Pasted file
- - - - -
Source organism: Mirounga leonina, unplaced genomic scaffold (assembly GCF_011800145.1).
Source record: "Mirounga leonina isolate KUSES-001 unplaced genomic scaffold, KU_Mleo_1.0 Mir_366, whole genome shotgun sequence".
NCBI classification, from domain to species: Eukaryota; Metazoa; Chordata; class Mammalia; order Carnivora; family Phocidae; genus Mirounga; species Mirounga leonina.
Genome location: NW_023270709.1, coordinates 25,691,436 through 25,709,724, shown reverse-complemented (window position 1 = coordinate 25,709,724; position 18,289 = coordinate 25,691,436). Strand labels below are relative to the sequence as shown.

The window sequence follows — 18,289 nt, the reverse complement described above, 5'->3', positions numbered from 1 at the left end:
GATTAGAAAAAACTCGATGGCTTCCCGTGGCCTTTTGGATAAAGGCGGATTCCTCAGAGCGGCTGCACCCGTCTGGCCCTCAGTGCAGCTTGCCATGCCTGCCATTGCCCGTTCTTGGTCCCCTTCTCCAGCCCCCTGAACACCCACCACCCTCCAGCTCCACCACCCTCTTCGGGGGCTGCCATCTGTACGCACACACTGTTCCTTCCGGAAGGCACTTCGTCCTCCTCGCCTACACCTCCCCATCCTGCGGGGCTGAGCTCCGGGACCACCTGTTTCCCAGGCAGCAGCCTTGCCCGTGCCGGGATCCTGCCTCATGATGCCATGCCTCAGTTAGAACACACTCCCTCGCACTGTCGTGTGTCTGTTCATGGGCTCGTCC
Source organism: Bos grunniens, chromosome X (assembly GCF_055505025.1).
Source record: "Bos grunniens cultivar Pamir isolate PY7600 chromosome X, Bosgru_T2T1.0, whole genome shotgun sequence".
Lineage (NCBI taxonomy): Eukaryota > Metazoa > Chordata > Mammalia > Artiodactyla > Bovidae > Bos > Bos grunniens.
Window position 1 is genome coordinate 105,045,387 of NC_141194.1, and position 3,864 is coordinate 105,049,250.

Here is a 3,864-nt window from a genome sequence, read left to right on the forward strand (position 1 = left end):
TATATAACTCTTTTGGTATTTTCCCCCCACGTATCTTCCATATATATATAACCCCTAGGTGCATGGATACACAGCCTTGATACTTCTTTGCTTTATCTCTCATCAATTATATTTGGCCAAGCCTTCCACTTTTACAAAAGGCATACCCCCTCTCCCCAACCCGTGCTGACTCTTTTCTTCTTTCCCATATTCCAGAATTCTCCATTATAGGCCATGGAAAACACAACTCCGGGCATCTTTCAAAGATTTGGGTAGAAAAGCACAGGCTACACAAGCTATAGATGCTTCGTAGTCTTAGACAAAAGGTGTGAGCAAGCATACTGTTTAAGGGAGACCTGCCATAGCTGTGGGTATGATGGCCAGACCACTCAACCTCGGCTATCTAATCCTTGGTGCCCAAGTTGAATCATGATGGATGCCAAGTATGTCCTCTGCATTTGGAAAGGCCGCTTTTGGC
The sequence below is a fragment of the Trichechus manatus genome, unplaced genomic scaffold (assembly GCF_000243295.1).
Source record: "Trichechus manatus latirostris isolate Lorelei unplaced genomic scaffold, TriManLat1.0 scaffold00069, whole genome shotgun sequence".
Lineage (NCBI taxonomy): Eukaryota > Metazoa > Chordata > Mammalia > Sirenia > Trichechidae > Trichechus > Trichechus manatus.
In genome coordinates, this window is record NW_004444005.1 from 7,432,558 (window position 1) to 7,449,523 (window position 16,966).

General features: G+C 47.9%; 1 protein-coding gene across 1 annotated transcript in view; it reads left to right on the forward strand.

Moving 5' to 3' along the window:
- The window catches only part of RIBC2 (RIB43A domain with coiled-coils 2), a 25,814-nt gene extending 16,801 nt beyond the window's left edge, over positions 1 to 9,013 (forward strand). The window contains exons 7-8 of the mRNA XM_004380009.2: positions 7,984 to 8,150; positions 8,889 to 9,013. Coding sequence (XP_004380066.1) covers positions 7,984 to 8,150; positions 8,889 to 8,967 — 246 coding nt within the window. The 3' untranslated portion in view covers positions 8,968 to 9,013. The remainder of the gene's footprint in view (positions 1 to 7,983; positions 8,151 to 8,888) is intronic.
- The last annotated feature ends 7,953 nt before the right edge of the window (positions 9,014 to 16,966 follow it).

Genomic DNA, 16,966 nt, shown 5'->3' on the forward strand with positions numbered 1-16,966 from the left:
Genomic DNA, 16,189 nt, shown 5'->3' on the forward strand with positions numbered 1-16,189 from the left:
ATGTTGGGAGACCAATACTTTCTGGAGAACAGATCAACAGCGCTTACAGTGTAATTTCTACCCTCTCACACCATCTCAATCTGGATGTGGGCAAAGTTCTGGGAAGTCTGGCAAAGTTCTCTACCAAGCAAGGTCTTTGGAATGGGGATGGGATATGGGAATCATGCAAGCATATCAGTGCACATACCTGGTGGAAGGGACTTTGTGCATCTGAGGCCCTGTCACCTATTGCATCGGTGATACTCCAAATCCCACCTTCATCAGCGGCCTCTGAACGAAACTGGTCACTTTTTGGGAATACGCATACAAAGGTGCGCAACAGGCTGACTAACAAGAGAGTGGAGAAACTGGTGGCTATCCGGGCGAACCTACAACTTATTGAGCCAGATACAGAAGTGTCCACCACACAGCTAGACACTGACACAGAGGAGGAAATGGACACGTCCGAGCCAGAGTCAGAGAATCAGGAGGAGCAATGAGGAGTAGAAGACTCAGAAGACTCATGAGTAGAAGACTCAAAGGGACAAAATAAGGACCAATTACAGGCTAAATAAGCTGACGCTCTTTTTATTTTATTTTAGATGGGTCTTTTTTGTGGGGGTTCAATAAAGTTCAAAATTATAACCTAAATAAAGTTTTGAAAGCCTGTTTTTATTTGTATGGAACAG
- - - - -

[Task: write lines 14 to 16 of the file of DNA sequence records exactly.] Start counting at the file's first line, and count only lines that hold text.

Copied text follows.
Source record: "Trichechus manatus latirostris isolate Lorelei unplaced genomic scaffold, TriManLat1.0 scaffold00069, whole genome shotgun sequence".
Lineage (NCBI taxonomy): Eukaryota > Metazoa > Chordata > Mammalia > Sirenia > Trichechidae > Trichechus > Trichechus manatus.
In genome coordinates, this window is record NW_004444005.1 from 7,432,558 (window position 1) to 7,449,523 (window position 16,966).